TOKYO (Reuters) – The Japan Sumo Association apologized on Thursday after female medics were asked to leave a sumo ring where they were treating a local official who had collapsed.
Kyodo news agency reported that Maizuru city mayor Ryozo Tatami collapsed while making a speech in a gym near Kyoto on Wednesday and after several women rushed to help the prone official a referee repeatedly asked them to leave the dohyo.
Tradition forbids women from entering the ring on the grounds that it is sacred and their presence, considered “unclean”, would pollute it.
Tatami was eventually taken to a nearby hospital and his life was not in danger, according to city officials.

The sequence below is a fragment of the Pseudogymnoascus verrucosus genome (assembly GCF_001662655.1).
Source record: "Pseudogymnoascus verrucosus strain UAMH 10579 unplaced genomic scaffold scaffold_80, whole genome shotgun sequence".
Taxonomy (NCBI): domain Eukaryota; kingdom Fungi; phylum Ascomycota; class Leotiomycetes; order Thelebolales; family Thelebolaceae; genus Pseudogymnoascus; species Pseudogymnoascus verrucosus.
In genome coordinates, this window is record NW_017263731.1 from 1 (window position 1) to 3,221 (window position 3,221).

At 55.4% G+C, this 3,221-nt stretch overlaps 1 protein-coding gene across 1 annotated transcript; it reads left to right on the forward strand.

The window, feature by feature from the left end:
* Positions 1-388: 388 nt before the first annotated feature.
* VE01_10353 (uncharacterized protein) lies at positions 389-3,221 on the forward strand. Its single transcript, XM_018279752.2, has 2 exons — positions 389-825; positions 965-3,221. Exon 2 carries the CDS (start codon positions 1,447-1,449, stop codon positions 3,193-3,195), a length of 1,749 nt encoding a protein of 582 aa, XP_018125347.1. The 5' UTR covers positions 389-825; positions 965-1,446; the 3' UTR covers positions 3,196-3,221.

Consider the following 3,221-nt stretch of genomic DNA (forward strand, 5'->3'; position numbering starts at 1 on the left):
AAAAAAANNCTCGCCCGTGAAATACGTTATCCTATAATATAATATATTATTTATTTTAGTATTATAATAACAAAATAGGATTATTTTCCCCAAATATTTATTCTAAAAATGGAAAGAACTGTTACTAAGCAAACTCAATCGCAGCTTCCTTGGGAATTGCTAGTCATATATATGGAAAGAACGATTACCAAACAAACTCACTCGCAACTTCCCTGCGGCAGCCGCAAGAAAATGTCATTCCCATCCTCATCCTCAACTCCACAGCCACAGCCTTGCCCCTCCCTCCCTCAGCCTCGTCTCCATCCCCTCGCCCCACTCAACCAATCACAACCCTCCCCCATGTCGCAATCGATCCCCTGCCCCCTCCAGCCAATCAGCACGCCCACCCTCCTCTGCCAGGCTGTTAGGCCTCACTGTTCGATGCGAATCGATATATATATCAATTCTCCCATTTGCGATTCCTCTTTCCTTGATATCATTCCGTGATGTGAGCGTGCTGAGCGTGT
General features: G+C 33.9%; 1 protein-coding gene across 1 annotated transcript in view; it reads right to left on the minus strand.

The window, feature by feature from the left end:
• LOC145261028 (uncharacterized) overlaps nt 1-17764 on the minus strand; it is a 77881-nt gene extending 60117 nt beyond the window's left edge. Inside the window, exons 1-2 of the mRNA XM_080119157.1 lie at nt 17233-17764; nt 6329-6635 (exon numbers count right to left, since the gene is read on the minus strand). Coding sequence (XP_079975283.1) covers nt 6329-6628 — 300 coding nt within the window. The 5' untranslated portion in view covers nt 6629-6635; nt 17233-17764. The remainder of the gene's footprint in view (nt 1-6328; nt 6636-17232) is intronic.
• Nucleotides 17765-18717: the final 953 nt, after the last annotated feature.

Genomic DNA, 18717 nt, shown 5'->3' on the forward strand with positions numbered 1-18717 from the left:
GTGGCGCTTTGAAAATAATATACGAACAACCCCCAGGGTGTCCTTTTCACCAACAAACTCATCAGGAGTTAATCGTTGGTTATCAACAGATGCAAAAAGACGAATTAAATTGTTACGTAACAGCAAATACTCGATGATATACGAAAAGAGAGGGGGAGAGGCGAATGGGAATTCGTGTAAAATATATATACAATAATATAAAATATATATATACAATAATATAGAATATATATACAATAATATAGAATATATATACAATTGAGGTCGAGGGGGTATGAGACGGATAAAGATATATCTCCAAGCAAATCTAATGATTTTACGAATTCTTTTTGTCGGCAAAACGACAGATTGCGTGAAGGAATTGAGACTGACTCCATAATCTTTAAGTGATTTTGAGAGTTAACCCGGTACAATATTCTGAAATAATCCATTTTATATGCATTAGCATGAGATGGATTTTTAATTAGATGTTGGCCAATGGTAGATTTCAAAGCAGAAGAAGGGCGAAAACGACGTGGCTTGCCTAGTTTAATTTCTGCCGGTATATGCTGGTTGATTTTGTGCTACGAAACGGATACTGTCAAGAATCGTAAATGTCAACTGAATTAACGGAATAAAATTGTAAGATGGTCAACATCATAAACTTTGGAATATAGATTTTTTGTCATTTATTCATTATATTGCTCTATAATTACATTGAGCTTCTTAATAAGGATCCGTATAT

The sumo association’s newly elected chairman Hakkaku apologized for the incident and thanked the women.
“It was an inappropriate response in the life-threatening situation. I deeply apologize,” Hakkaku said in a statement.
The incident comes at a difficult time for sumo in Japan. The ancient sport has been plagued by a series of scandals in recent months.
Hakkaku is attempting to rebuild his sport’s tarnished reputation, after former yokozuna – the highest ranking in the sport – Harumafuji retired in December after assaulting a junior wrestler.
In February, Japanese police said they had referred a sumo wrestler to prosecutors on suspicion of indecent assault and last month Egyptian wrestler Osunaarashi was asked to retire after being involved in a car accident while driving without a license.
Reporting by Jack Tarrant; Editing by Peter Rutherford